The very cliché of this story and the unlikeability of all of the main characters seem to me to be a critique of how Romania is squandering its potential following liberation. In Catalin Mitulescu’s The Way I Spent the End of the World (2006), the bravery of the Romanian people on the cusp of freedom is highlighted, with optimism for a better future clearly signaled in its final flash-forward. However, Muntean seems more in tune with Romania’s hidden antagonisms and betrayals, amusingly signaled when Cristi finds a DVD of Corneliu Porumboiu’s 12:08 East of Bucharest (2006) in Raluca’s apartment, a film in which disreputable characters seek to define courage exactly and one that shows great skepticism about those who are making money and getting ahead.

Still, please don’t get the idea that this film only works on a macro level. Muntean’s extreme facility with a camera creates a hothouse atmosphere in which nearly every frame is filled from edge to edge with people, frequently in pairs or trios. We are always on top of these characters, enveloped in their drama, aware of their every discomfort. The actors are, without exception, very skilled—every interaction feels very, uncomfortably real. The confrontation between Adriana and Paul swirls believably through shock and anger, with Adriana imagining lurid sexual details to distance herself from someone telling her he doesn’t want her anymore. The disposability of human relationships—divorce increases in prosperous times—is a concept Romanians are encountering with more frequency; it’s one Americans know about all too well. (Still it’s better than poisoning one’s unwanted spouse.) Freedom is a great thing, but Tuesday, After Christmas cautions that it has its own pitfalls. I look forward to seeing the new Romania continue to develop through the films of its great cinematic artists.

Tuesday, After Christmas has no more screenings, but may be shown during Best of the Fest. All screenings take place at the AMC River East 21 Theatres, 322 E. Illinois St.

Previous CIFF coverage

On Tour: A French TV producer returns from “exile” in America with a troupe of burlesque dancers to try to get back on top in this amiable, improvisational comedy. (France)

Circus Kids: The St. Louis Arches youth circus travels to Israel to join forces with the Galilee Circus to help bridge the gap between Arabs and Jews in this optimistic documentary. (Israel/USA)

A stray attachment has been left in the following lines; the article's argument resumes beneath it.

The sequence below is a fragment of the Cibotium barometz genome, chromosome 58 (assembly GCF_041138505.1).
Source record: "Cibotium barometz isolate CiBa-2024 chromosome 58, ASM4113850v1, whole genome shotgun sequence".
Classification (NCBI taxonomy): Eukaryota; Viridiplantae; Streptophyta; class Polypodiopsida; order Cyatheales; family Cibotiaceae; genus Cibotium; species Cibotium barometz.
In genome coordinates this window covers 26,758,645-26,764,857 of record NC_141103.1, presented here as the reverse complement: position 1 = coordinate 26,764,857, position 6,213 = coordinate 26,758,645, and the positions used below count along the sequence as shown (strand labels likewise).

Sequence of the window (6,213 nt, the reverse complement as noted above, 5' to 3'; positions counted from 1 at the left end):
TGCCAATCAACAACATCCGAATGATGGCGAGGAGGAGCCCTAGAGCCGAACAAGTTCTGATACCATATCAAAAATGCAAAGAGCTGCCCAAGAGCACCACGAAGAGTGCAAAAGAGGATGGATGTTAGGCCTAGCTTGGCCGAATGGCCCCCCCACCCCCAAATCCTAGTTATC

The Matchmaker: Magical coming-of-age drama in which a teenage boy learns a message of love and tolerance from a Holocaust survivor. (Israel)

Ten Winters: Love will find a way, but it takes its time in this wise, realistic story of a young man and woman whose mutual attraction and friendship take some interesting turns over 10 years. (Italy)

Certified Copy: Elliptical tale of seduction by renowned director Abbas Kiarostami in which two strangers pretend to be a married couple in crisis. (Iran/Italy/France)

The Princess of Montpensier: The French Catholic persecution of Protestants forms the backdrop for this period drama about the travails suffered by a beautiful noblewoman desired by four men. (France/Germany)

Cameraman: The Life and Work of Jack Cardiff: Legendary British cinematographer Jack Cardiff and others who knew him discuss his career, including such highlights as The Red Shoes and Black Narcissus. (UK)

Waste Land: A moving examination of the positive transformation of workers in Brazil’s largest landfill when artist Vik Muniz comes to photograph them. (Brazil/USA)

Uncle Boonmee Who Can Recall His Past Lives: This 2010 Palme d’Or winner chronicles the final days of Boonmee using magic realism and experimental techniques to explore universal myths and symbols. (Thailand)

The Last Report on Anna: A dreamy, romantic film centering on Anna Kéthly, real-life Hungarian minister in exile, and a spy’s attempt to silence her by seducing her into returning to their communist-controlled country. (Hungary)

31st 12 - 2008 | 6 comments »

The Madwoman of Chaillot (1969)

Director: Bryan Forbes


By Marilyn Ferdinand

By now you may know that I find year-end wrap-ups a difficult exercise. I don’t make lists, so I can’t fall back on that well-worn discussion starter. I hardly see any mainstream films, so I can’t form a common bond with the moviegoing audience at large. I look for the films in the attic, so to speak, so it’s not always easy to relate to even my most loyal readers. What I’ve decided to do to bid 2008 farewell is present you with a film that I think represents this moment in time—the fading of a dark and destructive era in the United States, and the rise of hope for a more peaceful, just, and generous country than we’ve seen in a long time.